Casualty-free coverage

As an example of how all this might work, let's by wild assumption take a guess that the United States is about to invade Syria. You happen to be a beat reporter for CNN or the BBC. You suspect something bad will happen to the banks and museums in Damascus, which the allied forces have overtaken in a month's time. As a reporter, you'd like to see what's happening but there are still pockets of resistance.

You sure would like to see what's happening at the National Museum of Damascus, located right at Shoukry al-Qouwatly Street, near Takiyeh al Suleimaniyeh.

It's too dangerous for you, two-fisted beat reporter Pilger Fisk, to be seen anywhere near that museum. Besides, 19 of your colleagues have died from friendly-fire incidents. No need for you to be a casualty.

So miles away from the scene, you set up command and control in your Damascus hotel suite. It's midnight. Your "forces" have been amassed.

Over the hotel, three of your Dark Knight blimps have been dispatched in a triangle several hundred yards above the Museum. They've been tricked out with both long-range visual and sound sensors. Two of your Speed Racers, gas-fueled mini cars that can travel over 70 miles per hour, are on the ground speeding around obstacles, hiding in dark corners and hearing and seeing everything a thousand yards away.

Your cars are carrying mobile walking bots, nicknamed Huey and Dewey, that can climb buildings and that you can operate via telepresence controllers similar to a Playstation or an Xbox. You and your staff play a remote droid minuet in which the stakes are the truth. It's midnight. And you wait. And you watch. (Can you tell that this a novel that I haven't written yet?)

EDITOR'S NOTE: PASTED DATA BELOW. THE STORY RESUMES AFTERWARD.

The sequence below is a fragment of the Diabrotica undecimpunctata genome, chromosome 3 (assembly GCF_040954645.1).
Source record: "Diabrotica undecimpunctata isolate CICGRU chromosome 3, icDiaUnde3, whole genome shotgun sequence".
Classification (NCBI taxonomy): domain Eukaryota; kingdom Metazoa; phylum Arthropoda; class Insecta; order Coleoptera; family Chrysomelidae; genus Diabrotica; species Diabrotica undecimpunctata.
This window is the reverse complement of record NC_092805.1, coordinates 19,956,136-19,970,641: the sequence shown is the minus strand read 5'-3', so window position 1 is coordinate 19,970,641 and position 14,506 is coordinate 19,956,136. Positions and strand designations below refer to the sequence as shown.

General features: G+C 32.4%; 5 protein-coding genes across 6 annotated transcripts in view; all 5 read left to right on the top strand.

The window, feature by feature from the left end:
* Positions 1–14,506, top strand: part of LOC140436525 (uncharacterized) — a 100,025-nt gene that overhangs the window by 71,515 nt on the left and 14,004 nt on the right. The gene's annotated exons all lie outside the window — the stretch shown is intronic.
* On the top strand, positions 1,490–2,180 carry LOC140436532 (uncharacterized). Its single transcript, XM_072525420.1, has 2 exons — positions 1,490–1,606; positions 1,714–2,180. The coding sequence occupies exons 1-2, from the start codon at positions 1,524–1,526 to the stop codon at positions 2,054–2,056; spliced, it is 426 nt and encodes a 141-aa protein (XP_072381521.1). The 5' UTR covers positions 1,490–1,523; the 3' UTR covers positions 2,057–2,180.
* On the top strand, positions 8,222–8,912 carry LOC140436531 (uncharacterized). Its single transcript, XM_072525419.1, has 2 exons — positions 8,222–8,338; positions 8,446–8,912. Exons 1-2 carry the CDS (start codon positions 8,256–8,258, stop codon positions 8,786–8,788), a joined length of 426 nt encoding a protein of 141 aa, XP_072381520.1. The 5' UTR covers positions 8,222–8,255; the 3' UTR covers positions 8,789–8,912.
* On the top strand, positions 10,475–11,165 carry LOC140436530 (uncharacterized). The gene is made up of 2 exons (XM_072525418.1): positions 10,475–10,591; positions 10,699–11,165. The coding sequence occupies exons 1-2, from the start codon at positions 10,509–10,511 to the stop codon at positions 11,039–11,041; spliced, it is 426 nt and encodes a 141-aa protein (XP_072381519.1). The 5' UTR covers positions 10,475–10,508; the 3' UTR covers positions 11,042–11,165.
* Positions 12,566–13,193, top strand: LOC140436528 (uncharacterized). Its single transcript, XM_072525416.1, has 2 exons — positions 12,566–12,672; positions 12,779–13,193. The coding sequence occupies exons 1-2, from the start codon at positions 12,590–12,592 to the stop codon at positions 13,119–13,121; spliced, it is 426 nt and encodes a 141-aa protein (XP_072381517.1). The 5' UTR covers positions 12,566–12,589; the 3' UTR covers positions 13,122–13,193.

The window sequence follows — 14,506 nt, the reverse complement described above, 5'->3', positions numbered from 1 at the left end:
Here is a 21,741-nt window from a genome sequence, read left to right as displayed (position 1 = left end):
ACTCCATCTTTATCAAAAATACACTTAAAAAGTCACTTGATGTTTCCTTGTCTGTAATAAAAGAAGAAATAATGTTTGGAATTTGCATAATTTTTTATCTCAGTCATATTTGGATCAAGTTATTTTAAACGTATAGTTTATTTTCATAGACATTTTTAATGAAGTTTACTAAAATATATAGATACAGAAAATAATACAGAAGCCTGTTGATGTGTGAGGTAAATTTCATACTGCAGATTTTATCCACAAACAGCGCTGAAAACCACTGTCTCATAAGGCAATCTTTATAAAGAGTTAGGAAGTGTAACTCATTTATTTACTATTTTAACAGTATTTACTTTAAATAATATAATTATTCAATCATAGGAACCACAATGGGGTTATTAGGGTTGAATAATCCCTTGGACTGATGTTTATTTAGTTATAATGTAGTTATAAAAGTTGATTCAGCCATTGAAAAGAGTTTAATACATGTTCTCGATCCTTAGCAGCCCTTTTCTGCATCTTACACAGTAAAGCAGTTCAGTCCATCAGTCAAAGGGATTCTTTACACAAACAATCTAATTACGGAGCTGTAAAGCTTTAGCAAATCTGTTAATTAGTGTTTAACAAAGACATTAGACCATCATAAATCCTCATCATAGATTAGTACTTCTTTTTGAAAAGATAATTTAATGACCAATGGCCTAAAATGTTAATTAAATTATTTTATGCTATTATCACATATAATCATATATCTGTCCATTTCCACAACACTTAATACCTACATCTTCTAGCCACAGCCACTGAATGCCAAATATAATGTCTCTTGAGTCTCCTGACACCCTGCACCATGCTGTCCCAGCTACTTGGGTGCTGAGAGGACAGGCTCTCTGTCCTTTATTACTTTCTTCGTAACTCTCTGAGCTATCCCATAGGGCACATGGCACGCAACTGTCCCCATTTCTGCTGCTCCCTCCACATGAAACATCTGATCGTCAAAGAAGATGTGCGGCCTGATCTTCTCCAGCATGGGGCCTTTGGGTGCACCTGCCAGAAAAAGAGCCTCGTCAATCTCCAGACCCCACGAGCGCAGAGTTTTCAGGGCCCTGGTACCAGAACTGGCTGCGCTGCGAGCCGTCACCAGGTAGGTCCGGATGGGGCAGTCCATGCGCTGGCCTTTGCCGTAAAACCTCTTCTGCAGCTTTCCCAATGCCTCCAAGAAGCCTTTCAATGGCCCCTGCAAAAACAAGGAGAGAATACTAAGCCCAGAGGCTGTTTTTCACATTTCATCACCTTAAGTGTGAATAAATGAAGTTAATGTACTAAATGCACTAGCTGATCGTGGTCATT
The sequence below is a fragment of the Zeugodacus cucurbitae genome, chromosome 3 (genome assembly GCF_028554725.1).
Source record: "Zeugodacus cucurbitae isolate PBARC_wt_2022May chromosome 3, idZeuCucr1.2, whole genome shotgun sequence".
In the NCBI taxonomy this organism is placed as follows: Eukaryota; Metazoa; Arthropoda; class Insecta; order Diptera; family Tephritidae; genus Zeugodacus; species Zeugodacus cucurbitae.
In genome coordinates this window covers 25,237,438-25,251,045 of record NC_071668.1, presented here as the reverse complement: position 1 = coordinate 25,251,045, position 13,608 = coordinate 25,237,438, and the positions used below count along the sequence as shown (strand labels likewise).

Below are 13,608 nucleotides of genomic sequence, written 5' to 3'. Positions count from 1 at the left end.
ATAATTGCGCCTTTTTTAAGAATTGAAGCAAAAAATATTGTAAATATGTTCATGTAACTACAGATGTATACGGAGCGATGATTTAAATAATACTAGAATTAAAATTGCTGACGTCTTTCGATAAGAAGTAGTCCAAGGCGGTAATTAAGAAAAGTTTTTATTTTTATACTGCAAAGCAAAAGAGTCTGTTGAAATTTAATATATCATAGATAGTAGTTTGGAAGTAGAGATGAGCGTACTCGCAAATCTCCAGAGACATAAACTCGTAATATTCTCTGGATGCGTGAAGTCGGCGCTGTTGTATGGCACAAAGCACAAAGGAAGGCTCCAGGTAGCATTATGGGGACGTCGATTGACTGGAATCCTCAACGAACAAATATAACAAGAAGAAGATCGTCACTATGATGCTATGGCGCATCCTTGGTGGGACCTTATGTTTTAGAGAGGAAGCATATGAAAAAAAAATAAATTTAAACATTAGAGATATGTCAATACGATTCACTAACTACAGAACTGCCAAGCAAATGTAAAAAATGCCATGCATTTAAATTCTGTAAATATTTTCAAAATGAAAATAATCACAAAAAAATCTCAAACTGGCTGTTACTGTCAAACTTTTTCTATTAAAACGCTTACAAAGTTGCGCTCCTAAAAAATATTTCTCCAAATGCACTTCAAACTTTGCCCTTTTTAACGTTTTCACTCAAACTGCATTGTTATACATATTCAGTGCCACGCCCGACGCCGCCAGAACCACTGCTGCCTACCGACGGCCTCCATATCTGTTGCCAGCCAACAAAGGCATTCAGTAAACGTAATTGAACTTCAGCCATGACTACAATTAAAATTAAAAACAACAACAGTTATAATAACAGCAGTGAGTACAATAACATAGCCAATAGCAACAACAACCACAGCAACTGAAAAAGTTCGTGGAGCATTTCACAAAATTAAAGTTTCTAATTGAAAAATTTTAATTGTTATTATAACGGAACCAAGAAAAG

Exposing the truth

The next day you will know what the truth is.

I'll try to put on everyone's ideological blinders here; It's simply a repressed people acting out their frustration after years of oppression, professional thieves who have come in the night or American soldiers who were really inspired by the film Three Kings.

There will be those in power who will lie to you. You will have evidence from Huey's eye camera and Dark Knight 2's long-range sound scans to contradict the "Official State Version." And you will be right and you will live to report another day even though you've taken "casualties" -- Speed Racer X and Huey don't make it back. You think it's the rumored US militia's droid death squads that got them and, of course, infantrymen look at your droids as prime targets. But there will be other nights and other times for vengeance. After all, only machines were lost.

The truth is very important to the dream of the open society, and technologically empowered journalism can help. It would be nice to have machines such as Huey, Dark Knight blimps and Speed Racers watching over us. They might be able to provide the truth when Leon Kass starts to look younger (Singapore synth super antioxidants) or Jeremy Rifkin regains a head full of hair (applied adult stem cells).

Now, if only there was a national news outlet that would air your crazy pro life-extension views.

Ah well. One challenge at a time.

Philip Shropshire ran a consumer group,worked as a general assignment reporter and sold white box computers. He has written for Locus Online, American Times, Tech Central Station and more alternative weeklies than he can remember. He believes in the future. You can reach him at pshropshire@yahoo.com.